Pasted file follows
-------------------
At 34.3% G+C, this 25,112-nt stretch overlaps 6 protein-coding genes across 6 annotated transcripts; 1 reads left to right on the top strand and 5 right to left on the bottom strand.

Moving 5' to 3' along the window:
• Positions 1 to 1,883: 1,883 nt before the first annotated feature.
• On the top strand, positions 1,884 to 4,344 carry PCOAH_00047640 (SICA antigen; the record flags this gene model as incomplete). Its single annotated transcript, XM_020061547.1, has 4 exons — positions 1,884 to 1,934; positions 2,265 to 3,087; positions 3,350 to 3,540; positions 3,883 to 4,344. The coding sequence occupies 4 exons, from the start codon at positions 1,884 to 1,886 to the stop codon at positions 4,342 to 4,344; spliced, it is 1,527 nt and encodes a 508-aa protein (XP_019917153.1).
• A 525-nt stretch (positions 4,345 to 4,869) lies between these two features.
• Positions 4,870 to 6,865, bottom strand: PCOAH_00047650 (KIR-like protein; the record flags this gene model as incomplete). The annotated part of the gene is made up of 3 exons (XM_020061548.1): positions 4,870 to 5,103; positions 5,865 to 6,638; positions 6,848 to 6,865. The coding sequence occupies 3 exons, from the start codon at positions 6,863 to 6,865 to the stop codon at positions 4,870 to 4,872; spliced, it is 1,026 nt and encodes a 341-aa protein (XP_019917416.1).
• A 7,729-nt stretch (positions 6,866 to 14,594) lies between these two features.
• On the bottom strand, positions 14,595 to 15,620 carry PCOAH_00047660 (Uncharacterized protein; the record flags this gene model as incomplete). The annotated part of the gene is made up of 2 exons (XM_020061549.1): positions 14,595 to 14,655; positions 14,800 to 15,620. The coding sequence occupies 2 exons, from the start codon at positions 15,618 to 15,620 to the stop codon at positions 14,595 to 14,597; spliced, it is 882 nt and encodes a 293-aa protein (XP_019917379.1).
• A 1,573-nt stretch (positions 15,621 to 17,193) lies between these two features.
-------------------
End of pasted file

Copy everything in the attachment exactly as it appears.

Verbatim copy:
At 34.3% G+C, this 25,112-nt stretch overlaps 6 protein-coding genes across 6 annotated transcripts; 1 reads left to right on the top strand and 5 right to left on the bottom strand.

Moving 5' to 3' along the window:
• Positions 1 to 1,883: 1,883 nt before the first annotated feature.
• On the top strand, positions 1,884 to 4,344 carry PCOAH_00047640 (SICA antigen; the record flags this gene model as incomplete). Its single annotated transcript, XM_020061547.1, has 4 exons — positions 1,884 to 1,934; positions 2,265 to 3,087; positions 3,350 to 3,540; positions 3,883 to 4,344. The coding sequence occupies 4 exons, from the start codon at positions 1,884 to 1,886 to the stop codon at positions 4,342 to 4,344; spliced, it is 1,527 nt and encodes a 508-aa protein (XP_019917153.1).
• A 525-nt stretch (positions 4,345 to 4,869) lies between these two features.
• Positions 4,870 to 6,865, bottom strand: PCOAH_00047650 (KIR-like protein; the record flags this gene model as incomplete). The annotated part of the gene is made up of 3 exons (XM_020061548.1): positions 4,870 to 5,103; positions 5,865 to 6,638; positions 6,848 to 6,865. The coding sequence occupies 3 exons, from the start codon at positions 6,863 to 6,865 to the stop codon at positions 4,870 to 4,872; spliced, it is 1,026 nt and encodes a 341-aa protein (XP_019917416.1).
• A 7,729-nt stretch (positions 6,866 to 14,594) lies between these two features.
• On the bottom strand, positions 14,595 to 15,620 carry PCOAH_00047660 (Uncharacterized protein; the record flags this gene model as incomplete). The annotated part of the gene is made up of 2 exons (XM_020061549.1): positions 14,595 to 14,655; positions 14,800 to 15,620. The coding sequence occupies 2 exons, from the start codon at positions 15,618 to 15,620 to the stop codon at positions 14,595 to 14,597; spliced, it is 882 nt and encodes a 293-aa protein (XP_019917379.1).
• A 1,573-nt stretch (positions 15,621 to 17,193) lies between these two features.